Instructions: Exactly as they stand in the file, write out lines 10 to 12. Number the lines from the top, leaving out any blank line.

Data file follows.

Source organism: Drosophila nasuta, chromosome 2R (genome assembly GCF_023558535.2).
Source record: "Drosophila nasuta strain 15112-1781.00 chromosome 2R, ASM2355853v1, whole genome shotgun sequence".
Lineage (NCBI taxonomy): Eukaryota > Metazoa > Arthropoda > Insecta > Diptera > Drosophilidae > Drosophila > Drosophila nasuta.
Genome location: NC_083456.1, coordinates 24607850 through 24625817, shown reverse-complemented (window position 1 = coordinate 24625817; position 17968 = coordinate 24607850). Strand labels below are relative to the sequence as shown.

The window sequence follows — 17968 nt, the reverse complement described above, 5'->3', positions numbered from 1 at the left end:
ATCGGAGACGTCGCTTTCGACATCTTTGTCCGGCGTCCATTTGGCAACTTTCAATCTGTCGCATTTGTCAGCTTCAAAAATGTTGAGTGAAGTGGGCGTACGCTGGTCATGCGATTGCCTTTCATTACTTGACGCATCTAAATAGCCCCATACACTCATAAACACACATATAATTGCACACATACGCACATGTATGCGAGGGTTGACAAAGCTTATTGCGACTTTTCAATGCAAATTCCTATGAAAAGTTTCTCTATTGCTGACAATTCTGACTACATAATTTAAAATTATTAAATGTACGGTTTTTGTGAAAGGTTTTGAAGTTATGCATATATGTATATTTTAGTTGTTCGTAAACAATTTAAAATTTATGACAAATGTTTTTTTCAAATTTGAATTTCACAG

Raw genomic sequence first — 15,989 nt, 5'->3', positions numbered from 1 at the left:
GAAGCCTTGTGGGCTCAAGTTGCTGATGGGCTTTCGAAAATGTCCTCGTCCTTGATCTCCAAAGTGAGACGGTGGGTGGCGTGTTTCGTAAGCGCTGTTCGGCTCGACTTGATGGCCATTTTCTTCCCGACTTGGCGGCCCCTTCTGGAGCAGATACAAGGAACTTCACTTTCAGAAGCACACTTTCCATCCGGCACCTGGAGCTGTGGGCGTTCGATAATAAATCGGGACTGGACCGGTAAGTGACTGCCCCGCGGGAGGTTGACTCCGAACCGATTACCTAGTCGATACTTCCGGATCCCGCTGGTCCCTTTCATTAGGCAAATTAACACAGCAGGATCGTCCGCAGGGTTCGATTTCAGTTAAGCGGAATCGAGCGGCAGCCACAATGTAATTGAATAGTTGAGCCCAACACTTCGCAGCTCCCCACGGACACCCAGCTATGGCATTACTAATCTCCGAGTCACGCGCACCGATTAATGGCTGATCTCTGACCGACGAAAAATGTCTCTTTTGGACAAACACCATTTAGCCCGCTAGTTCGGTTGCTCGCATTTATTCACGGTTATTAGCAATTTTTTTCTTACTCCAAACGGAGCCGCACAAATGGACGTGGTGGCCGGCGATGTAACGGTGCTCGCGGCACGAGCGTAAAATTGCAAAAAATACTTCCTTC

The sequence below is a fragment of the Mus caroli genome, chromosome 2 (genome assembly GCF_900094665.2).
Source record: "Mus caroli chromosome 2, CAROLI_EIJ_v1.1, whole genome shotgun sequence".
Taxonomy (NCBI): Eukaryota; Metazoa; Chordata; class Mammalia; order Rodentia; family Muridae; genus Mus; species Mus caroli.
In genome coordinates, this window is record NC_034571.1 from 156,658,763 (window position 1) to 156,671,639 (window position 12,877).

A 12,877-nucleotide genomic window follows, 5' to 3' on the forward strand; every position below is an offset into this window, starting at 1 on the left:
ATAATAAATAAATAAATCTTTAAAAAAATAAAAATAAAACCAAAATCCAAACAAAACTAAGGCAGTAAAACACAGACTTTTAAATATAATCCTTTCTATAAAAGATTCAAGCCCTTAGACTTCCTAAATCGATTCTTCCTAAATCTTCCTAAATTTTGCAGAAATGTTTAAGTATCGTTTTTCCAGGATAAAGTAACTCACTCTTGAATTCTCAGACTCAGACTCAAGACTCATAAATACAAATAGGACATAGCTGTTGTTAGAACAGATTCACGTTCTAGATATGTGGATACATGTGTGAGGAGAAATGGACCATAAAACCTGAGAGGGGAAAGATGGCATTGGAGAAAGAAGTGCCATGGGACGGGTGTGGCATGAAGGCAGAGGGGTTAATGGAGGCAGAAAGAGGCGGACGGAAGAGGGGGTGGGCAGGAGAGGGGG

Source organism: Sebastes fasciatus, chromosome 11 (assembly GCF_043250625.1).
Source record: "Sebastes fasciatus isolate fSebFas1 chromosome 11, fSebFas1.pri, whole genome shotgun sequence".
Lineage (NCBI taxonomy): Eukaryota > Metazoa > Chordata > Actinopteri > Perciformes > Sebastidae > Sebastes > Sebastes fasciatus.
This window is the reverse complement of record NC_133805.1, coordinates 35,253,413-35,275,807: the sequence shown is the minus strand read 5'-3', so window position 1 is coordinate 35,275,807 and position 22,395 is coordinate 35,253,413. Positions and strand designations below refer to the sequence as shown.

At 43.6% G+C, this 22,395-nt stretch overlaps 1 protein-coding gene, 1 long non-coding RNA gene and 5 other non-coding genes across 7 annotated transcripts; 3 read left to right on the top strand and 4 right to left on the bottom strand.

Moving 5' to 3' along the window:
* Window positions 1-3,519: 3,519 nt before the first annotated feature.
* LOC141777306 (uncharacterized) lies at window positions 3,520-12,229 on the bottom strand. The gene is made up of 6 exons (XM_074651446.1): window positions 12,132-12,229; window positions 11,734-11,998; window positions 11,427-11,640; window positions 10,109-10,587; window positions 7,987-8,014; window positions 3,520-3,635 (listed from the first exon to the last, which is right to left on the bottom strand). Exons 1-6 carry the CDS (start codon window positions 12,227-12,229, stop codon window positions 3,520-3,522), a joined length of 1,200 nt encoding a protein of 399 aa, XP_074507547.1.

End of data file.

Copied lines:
Source record: "Mus caroli chromosome 2, CAROLI_EIJ_v1.1, whole genome shotgun sequence".
Taxonomy (NCBI): Eukaryota; Metazoa; Chordata; class Mammalia; order Rodentia; family Muridae; genus Mus; species Mus caroli.
In genome coordinates, this window is record NC_034571.1 from 156,658,763 (window position 1) to 156,671,639 (window position 12,877).